This IDEA research was aimed at developing an Unmanned Aerial Vehicle (UAV)-Laser-Camera system for the railroad industry to assist railroad bridge managers to determine total transverse displacement of railroad bridges under trains. A new system was designed by integrating a UAV equipped with lasers, sensors, and other hardware while making sure its cost-effectiveness. The innovation resided in the integration of measurements from two sensors of different natures -- laser and camera. An algorithm was developed to collect various signals from the UAV sensing platform and obtain the needed total transverse displacement values. Initially, the hardware and software development were conducted in parallel. The two main sensors, laser and camera, were selected with consideration to their accuracy, range, and cost. The accuracy of the methodology was tested for obtaining the 6 DoF motion using the video collected by the camera and the computer-vision technique. The camera and laser signals were subsequently integrated to obtain the total displacement. Subsequently, laboratory experiments were conducted to validate the algorithm prior to field implementation. The new system was then field tested to demonstrate that the system could fly near bridges and measure bridge displacement and to prove its accuracy and performance while being untethered. Several test flights were conducted in the Balloon Fiesta Park at Albuquerque, New Mexico. These experiments were also aimed to identify challenges of the methodology and inform future steps to help create a robust integration between the algorithm and hardware outdoors. Due to limited access to the field because of the COVID pandemic, the railroad recommended to test the system in any type of bridge to ensure that the system was scalable for bridge environments. One local pedestrian bridge in Albuquerque of size similar to timber railroad bridges was chosen to conduct large-scale bridge experiment. Possible uncertainties and challenges of the field experiment have been investigated and addressed prior to the test. The field test provided valuable information about the uncertainties that might be experienced in real railroad bridge monitoring. The repeatability of the results was also validated. Feedback from the railroad industry indicated its readiness for field use. The method can measure total displacement, both pseudo-static and dynamic components, under freight load which was previously not possible. Future improvements in cost and accuracy are to be expected with progress in the UAV, sensors, and laser market.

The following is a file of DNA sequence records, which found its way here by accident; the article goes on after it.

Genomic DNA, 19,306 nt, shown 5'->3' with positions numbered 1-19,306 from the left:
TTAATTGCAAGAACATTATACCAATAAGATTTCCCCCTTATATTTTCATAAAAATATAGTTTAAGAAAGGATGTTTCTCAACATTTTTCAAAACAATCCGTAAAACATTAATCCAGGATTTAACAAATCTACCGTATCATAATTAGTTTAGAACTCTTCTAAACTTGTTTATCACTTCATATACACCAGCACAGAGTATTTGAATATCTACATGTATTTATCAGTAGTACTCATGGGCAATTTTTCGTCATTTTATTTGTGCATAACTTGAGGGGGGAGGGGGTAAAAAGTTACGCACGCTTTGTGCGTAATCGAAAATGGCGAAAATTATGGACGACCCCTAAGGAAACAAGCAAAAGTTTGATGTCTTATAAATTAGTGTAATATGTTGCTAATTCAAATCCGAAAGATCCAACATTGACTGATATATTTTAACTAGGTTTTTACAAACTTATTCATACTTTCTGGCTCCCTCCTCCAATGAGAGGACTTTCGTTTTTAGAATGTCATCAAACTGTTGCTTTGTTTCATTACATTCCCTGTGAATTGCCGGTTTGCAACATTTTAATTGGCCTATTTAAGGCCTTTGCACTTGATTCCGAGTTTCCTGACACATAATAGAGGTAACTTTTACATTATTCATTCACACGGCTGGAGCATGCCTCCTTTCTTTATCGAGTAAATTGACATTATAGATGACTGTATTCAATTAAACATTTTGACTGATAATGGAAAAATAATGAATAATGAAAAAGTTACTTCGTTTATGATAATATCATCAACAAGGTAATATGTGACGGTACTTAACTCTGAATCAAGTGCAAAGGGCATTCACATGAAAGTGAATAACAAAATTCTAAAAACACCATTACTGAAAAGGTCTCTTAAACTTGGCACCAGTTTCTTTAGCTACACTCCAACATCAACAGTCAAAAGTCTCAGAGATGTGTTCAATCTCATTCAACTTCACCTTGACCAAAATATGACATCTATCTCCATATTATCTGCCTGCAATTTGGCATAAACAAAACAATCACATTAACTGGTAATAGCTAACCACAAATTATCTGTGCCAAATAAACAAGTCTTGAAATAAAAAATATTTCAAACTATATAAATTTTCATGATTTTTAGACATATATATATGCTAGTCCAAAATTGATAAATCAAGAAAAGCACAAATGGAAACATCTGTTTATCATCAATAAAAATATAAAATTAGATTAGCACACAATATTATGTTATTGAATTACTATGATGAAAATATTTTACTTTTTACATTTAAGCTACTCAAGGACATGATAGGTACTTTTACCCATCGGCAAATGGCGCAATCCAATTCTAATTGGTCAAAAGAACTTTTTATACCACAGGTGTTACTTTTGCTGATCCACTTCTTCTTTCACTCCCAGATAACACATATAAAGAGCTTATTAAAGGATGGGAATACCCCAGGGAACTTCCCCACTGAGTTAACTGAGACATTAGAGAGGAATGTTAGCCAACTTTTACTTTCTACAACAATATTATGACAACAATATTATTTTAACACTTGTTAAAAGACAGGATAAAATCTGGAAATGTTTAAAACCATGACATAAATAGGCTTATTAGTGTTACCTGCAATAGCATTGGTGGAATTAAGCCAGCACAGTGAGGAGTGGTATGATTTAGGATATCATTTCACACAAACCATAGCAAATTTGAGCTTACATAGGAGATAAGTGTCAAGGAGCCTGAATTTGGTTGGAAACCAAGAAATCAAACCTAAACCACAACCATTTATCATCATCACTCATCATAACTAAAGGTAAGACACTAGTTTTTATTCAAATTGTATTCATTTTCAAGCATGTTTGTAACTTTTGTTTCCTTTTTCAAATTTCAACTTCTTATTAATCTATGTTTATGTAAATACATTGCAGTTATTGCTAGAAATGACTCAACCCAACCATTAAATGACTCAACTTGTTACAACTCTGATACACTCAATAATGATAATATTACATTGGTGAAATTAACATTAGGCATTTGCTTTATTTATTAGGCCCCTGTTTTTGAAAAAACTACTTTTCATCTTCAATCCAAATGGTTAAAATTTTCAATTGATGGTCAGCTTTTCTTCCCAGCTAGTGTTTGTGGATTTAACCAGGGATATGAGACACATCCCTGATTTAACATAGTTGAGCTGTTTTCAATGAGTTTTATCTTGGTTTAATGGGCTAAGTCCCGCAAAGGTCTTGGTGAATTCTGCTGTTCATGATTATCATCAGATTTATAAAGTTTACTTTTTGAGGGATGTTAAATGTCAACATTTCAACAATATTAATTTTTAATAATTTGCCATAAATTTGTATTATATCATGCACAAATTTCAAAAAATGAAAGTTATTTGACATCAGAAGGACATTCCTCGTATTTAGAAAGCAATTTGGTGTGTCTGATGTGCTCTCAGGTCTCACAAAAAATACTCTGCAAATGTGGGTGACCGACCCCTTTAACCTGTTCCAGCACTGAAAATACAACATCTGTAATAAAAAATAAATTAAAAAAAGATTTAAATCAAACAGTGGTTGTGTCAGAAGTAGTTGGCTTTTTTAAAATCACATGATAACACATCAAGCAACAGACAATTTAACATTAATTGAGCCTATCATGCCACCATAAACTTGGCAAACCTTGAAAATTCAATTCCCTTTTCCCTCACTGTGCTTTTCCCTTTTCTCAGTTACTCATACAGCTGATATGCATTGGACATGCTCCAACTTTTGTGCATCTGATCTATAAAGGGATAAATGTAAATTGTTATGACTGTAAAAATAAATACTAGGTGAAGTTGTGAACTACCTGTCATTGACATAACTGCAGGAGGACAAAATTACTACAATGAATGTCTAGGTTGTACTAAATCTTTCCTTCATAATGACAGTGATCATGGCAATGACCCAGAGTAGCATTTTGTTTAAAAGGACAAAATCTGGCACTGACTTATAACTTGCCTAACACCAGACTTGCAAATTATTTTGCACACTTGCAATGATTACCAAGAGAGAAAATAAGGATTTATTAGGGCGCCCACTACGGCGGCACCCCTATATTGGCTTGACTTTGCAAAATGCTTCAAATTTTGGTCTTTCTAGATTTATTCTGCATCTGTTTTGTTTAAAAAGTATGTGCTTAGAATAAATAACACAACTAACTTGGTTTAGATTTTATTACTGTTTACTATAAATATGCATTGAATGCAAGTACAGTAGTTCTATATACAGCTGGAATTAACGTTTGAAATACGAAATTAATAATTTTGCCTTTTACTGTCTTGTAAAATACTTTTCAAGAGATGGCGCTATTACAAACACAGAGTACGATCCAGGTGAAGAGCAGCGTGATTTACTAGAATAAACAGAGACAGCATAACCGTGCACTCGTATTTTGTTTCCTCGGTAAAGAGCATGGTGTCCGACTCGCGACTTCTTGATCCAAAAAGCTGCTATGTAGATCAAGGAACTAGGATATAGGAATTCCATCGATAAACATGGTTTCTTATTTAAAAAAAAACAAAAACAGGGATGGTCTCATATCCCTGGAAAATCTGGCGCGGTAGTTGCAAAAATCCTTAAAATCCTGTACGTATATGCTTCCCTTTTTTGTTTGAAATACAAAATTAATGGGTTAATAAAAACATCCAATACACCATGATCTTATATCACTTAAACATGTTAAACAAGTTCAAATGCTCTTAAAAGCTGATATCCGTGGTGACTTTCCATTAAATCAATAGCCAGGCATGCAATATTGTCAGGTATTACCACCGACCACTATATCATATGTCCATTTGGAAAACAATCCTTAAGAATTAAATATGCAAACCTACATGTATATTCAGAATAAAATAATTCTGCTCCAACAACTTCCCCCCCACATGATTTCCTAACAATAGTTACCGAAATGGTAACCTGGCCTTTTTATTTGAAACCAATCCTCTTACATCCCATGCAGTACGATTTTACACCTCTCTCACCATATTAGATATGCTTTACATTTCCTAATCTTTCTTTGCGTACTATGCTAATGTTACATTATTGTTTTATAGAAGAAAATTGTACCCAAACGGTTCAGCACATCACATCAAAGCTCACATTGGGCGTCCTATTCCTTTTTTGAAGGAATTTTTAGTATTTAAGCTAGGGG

The final report is available.